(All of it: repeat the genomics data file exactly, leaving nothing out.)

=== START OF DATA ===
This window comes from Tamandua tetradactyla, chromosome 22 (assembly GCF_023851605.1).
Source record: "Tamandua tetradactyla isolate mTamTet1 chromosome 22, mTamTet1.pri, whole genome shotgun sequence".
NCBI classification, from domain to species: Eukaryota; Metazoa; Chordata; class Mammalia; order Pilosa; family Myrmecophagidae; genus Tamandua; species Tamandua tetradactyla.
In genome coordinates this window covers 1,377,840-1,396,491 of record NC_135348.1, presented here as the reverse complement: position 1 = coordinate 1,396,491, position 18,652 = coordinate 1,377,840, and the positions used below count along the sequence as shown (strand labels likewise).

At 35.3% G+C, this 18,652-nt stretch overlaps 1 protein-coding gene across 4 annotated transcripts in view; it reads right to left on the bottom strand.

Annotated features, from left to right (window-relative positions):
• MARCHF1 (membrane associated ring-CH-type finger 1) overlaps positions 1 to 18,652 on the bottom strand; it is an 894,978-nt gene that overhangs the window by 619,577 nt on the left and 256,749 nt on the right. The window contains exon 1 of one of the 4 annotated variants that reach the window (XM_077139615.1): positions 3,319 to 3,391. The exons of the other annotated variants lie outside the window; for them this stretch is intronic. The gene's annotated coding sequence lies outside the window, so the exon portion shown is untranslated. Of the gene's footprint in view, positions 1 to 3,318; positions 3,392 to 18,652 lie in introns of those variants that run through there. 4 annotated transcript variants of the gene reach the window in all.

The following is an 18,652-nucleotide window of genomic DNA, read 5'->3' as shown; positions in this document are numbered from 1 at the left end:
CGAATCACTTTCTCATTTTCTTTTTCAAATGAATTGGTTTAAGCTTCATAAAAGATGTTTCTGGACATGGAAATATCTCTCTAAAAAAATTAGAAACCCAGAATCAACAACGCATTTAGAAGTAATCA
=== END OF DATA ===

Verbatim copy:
This window comes from Tamandua tetradactyla, chromosome 22 (assembly GCF_023851605.1).
Source record: "Tamandua tetradactyla isolate mTamTet1 chromosome 22, mTamTet1.pri, whole genome shotgun sequence".
NCBI classification, from domain to species: Eukaryota; Metazoa; Chordata; class Mammalia; order Pilosa; family Myrmecophagidae; genus Tamandua; species Tamandua tetradactyla.
In genome coordinates this window covers 1,377,840-1,396,491 of record NC_135348.1, presented here as the reverse complement: position 1 = coordinate 1,396,491, position 18,652 = coordinate 1,377,840, and the positions used below count along the sequence as shown (strand labels likewise).

At 35.3% G+C, this 18,652-nt stretch overlaps 1 protein-coding gene across 4 annotated transcripts in view; it reads right to left on the bottom strand.

Annotated features, from left to right (window-relative positions):
• MARCHF1 (membrane associated ring-CH-type finger 1) overlaps positions 1 to 18,652 on the bottom strand; it is an 894,978-nt gene that overhangs the window by 619,577 nt on the left and 256,749 nt on the right. The window contains exon 1 of one of the 4 annotated variants that reach the window (XM_077139615.1): positions 3,319 to 3,391. The exons of the other annotated variants lie outside the window; for them this stretch is intronic. The gene's annotated coding sequence lies outside the window, so the exon portion shown is untranslated. Of the gene's footprint in view, positions 1 to 3,318; positions 3,392 to 18,652 lie in introns of those variants that run through there. 4 annotated transcript variants of the gene reach the window in all.

The following is an 18,652-nucleotide window of genomic DNA, read 5'->3' as shown; positions in this document are numbered from 1 at the left end:
CGAATCACTTTCTCATTTTCTTTTTCAAATGAATTGGTTTAAGCTTCATAAAAGATGTTTCTGGACATGGAAATATCTCTCTAAAAAAATTAGAAACCCAGAATCAACAACGCATTTAGAAGTAATCA